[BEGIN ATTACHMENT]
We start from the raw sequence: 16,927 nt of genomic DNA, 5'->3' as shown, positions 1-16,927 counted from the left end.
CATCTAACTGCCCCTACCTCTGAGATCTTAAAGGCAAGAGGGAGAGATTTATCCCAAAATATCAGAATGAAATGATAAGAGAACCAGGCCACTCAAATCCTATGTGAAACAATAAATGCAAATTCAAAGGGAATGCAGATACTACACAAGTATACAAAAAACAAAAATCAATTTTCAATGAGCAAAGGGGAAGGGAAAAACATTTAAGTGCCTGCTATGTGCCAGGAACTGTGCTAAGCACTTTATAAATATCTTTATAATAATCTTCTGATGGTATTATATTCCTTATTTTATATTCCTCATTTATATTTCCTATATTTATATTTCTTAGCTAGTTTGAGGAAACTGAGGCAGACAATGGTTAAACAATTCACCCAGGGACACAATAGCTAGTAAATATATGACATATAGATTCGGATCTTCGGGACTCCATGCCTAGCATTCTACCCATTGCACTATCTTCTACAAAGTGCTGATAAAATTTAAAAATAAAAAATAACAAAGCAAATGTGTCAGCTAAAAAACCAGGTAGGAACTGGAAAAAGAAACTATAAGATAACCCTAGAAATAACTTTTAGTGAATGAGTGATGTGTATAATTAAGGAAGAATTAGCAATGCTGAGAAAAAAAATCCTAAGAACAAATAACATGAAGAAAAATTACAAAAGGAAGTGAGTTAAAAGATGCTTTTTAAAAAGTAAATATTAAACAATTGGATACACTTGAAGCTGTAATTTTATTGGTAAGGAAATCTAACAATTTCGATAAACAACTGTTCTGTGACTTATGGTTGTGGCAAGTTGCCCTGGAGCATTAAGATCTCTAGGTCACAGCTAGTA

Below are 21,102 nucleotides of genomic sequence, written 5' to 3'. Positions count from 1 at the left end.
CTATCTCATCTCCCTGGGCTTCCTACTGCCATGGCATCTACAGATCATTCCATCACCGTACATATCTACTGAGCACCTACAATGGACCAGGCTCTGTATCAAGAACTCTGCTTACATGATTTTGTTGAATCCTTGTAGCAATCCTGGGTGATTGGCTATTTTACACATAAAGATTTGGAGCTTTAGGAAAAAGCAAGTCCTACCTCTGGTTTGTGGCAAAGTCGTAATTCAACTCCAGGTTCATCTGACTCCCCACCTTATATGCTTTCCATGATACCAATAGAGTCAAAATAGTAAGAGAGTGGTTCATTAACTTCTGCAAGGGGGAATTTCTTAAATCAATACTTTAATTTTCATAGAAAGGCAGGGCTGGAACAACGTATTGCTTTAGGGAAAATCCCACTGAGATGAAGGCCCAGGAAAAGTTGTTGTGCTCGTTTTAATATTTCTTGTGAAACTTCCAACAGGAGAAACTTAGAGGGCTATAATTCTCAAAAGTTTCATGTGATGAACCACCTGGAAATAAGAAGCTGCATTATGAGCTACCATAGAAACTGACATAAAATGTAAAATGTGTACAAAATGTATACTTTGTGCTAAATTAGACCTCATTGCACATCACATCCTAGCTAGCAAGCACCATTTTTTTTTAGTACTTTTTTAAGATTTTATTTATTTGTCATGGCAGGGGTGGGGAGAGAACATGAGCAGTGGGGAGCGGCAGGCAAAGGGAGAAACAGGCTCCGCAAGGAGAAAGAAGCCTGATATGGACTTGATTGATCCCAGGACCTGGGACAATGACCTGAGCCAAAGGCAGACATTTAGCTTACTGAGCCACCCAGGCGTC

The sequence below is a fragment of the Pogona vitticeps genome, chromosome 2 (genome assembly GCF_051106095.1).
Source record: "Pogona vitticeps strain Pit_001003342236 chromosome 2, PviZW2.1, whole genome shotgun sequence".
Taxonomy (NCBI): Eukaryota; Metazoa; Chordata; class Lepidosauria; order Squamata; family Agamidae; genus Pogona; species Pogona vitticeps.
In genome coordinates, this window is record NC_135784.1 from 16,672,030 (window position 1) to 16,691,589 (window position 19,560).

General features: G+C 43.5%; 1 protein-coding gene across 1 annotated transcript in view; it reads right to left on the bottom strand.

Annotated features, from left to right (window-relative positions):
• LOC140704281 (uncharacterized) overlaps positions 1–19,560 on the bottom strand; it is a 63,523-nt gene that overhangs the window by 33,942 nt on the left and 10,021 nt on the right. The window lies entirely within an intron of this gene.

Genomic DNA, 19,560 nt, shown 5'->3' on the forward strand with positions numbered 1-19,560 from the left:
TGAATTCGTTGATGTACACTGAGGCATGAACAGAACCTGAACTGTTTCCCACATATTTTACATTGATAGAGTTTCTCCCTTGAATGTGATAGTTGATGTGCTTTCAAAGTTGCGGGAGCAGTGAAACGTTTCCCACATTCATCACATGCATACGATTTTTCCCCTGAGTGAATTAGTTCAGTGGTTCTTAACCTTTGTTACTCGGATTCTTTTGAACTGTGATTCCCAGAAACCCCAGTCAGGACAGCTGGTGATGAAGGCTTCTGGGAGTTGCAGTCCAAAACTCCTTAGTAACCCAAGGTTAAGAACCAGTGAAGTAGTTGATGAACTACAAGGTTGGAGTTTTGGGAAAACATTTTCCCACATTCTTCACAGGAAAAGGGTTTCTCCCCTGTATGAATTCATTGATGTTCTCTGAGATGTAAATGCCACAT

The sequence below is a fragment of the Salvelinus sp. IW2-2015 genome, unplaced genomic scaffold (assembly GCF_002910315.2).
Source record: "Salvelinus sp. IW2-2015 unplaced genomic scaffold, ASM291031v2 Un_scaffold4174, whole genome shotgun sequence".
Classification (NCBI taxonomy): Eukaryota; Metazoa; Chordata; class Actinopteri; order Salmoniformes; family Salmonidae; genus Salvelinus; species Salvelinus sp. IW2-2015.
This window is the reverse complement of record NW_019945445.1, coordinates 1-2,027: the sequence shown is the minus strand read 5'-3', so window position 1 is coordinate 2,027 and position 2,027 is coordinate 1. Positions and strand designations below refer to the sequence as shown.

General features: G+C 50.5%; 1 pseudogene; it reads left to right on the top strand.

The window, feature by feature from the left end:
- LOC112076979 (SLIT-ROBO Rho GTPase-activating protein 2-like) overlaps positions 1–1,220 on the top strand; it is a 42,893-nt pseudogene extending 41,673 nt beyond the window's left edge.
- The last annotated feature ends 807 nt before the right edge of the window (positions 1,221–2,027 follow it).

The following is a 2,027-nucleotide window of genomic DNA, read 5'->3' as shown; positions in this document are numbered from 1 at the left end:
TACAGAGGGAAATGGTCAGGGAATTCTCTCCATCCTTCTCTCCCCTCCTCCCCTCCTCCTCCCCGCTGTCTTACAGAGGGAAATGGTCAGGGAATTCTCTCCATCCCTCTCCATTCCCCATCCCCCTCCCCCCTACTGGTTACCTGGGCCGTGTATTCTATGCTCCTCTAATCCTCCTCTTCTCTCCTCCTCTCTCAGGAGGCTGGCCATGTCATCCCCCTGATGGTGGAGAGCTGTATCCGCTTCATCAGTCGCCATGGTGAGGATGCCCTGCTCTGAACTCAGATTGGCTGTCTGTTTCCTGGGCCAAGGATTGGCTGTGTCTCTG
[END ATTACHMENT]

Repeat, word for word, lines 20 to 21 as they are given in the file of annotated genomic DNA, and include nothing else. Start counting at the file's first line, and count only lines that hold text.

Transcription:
- LOC112076979 (SLIT-ROBO Rho GTPase-activating protein 2-like) overlaps positions 1–1,220 on the top strand; it is a 42,893-nt pseudogene extending 41,673 nt beyond the window's left edge.
- The last annotated feature ends 807 nt before the right edge of the window (positions 1,221–2,027 follow it).